Ara had some geographical issues that made reception difficult. He had a small hill with a house directly in the line of sight of the towers. Still with this limitation the Distenna was able to pick up most of the UHF channels. But the main reason Ara was interested in the antenna was to pick up ABC and Fox which reverted to VHF after the analog shutdown. The installer was able to tweak the antenna to pick up ABC (VHF 7) which shocked Ara, but that caused many of the other channels to disappear.  

Feeling that he would never get all the major networks regardless of technology in a last ditch effort, Ara swung the Dishtenna around almost 180 degrees towards the sunny and beautiful city of San Diego more than 90 miles away! Bam! All the San Diego channels, including one with a transmitter in Mexico, came in. Here’s the weird thing, the Dishtenna started picking up LA ABC and Fox! Not all the time but the 9 foot Yagi never picked them up ever!

Ara did feel bad about losing his LA channels but then he thought the two antennas are pointing in different directions why not combine them. For that he used a Channel Plus 2512 DC + IR Passing 2-Way Splitter/Combiner it goes for about $10. And now Ara gets San Diego and LA OTA channels

The last install detail for Ara is that he runs the output of the splitter/combiner into a 4-way splitter that feeds his HD Homerun (two tuners), Slingbox, and Panasonic Plasma TV.

This performance only comes after a couple hours of getting the antennas installed and replacing the cables running into the house. But once all the hard work is done, you can sit back and watch one of hundreds of different stations (if you like multi-cast stations).

Conclusion

We were skeptical about how well the Dishtenna would work for us and were amazed at how well it exceeded our expectations. The professional installation is a must because the unit tends to be a bit fussy if you don’t have it set up just right. If you’re looking for a way to get free over-the-air television without installing a 9 foot antenna on your roof, the dishtenna could actually do the job for you.  It did for us.

Download Episode #539

Reader Comments (14)

I've been planning on getting an outdoor antenna with the hopes of dropping Comcast Cable. Since Ara and Braden had such a good experience with the Dishtenna, I ordered one this evening.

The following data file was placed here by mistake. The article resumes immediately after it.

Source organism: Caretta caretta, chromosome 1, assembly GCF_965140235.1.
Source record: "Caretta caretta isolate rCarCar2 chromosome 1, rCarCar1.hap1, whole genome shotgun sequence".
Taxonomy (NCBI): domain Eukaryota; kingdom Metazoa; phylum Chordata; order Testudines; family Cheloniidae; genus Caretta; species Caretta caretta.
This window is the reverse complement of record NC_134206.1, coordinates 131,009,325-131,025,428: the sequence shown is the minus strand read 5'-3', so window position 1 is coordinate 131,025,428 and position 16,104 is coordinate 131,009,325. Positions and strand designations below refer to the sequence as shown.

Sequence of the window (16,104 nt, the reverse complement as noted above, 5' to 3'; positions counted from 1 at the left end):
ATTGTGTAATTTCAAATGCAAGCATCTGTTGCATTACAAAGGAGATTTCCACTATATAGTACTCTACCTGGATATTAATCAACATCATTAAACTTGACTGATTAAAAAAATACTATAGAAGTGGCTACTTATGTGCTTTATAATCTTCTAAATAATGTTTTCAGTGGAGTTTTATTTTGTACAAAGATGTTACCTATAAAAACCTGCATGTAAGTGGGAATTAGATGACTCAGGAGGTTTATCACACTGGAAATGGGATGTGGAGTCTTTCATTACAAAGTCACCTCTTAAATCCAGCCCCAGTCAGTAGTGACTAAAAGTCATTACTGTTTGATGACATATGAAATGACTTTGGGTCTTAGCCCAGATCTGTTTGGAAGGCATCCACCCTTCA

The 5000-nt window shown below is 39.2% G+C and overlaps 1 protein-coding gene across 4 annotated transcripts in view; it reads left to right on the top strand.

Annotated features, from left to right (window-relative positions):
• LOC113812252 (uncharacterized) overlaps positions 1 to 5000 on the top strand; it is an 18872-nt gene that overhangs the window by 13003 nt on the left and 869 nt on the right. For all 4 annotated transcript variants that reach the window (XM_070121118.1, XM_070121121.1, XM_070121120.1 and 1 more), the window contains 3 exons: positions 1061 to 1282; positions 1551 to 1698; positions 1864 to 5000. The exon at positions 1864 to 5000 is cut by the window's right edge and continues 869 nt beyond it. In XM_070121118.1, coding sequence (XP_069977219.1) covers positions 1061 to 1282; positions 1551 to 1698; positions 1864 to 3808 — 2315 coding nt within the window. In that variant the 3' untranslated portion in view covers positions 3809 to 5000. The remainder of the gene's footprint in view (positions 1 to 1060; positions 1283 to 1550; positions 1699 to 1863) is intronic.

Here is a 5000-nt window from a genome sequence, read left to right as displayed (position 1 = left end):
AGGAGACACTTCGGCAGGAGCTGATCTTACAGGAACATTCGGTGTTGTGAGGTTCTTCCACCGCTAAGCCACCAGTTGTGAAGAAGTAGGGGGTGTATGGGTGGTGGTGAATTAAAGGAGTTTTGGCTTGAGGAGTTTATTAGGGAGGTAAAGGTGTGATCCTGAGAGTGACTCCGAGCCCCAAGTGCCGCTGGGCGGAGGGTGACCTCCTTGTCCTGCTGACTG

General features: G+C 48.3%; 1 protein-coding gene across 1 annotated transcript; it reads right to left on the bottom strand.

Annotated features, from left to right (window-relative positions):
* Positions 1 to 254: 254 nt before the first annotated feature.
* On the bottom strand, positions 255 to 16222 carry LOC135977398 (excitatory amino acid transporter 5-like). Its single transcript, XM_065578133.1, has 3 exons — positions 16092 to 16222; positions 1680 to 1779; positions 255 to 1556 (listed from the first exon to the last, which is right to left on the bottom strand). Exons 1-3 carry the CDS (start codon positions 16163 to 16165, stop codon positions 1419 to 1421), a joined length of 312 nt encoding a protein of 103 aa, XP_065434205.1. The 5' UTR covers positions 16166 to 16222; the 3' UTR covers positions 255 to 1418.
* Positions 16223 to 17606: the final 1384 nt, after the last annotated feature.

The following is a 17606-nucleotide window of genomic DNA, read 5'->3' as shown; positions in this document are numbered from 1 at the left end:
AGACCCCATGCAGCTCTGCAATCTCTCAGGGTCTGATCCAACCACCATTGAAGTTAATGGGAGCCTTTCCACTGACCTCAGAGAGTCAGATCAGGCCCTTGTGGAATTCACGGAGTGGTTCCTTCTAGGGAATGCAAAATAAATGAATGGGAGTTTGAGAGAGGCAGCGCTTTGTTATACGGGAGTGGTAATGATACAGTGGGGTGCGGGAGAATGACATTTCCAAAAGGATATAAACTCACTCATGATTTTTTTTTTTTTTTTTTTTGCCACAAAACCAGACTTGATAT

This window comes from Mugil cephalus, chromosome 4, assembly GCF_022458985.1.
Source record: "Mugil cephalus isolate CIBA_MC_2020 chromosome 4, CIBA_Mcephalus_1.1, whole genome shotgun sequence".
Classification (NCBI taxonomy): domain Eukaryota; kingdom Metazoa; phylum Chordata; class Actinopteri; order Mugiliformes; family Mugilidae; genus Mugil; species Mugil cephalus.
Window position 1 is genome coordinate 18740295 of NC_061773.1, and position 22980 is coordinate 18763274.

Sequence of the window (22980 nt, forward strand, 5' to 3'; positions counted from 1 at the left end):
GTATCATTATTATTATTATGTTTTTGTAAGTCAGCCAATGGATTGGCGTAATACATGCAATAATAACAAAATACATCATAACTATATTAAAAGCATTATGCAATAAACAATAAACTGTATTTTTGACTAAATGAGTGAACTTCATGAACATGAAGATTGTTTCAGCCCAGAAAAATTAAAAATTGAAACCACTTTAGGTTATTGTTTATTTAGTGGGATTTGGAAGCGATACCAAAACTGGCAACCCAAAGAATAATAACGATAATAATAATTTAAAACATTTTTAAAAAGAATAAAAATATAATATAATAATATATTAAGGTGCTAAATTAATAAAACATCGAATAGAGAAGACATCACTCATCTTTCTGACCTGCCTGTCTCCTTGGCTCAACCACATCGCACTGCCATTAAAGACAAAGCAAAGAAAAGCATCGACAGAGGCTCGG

July 13, 2012 | Unregistered CommenterReboot

Nice review on the Dishtenna, but a little short on hard data, guys. You say the dish worked for you, but you can't know that after only a week or two. OTA signals go in and out, you knew that, right??

You mentioned this was a demo unit. Did you decide to keep/pay for it? If so, we'd appreciate an update in a month or so. If not, the obvious question is why not?

You say the dish did things the 9 ft. Yagi never did for you, but clearly that's because you had inferior cable, as you mentioned. Bad cable is just bad cable -- there's no magic cable for a particular antenna. For example, if you still had the old RG-59 hooked up to your Yagi, with a long cable run and/or bad connectors, that would easily account for the poor performance.

Ara, was the second antenna you coupled to the Dishtenna the Yagi? If you still have them both up there, you have a great opportunity to compare the two. Then we would have some basis for concluding the Dishtenna is "revolutionary," or as most professionals suspect, equivalent to an average 2-bay bowtie.

Your review leaves so many more questions unanswered than I had hoped.

Best,
FW

July 13, 2012 | Unregistered CommenterFred Wenger

90 mile signals that never go out? Isn't there a slight problem there with THE CURVATURE OF THE EARTH?? Or is the earth flat in your neck of the woods?

Caveat emptor, people. Which is more likely: that this person has found a way to defeat the laws of physics, or that (s)he is associated with the Green Dish company and would say anything to make a sting, er, make a sale?

July 13, 2012 | Unregistered CommenterFred Wenger

HT Guys- I don't believe you mentioned if the install was on your roof? I'm in Aliso Viejo, somewhat near you, live in a slight valley, and condo association will not permit a rooftop install. Wondering if this could be installed on a pole in my patio, as my current Dish is, and have a chance to grab those same 90 mile away channels?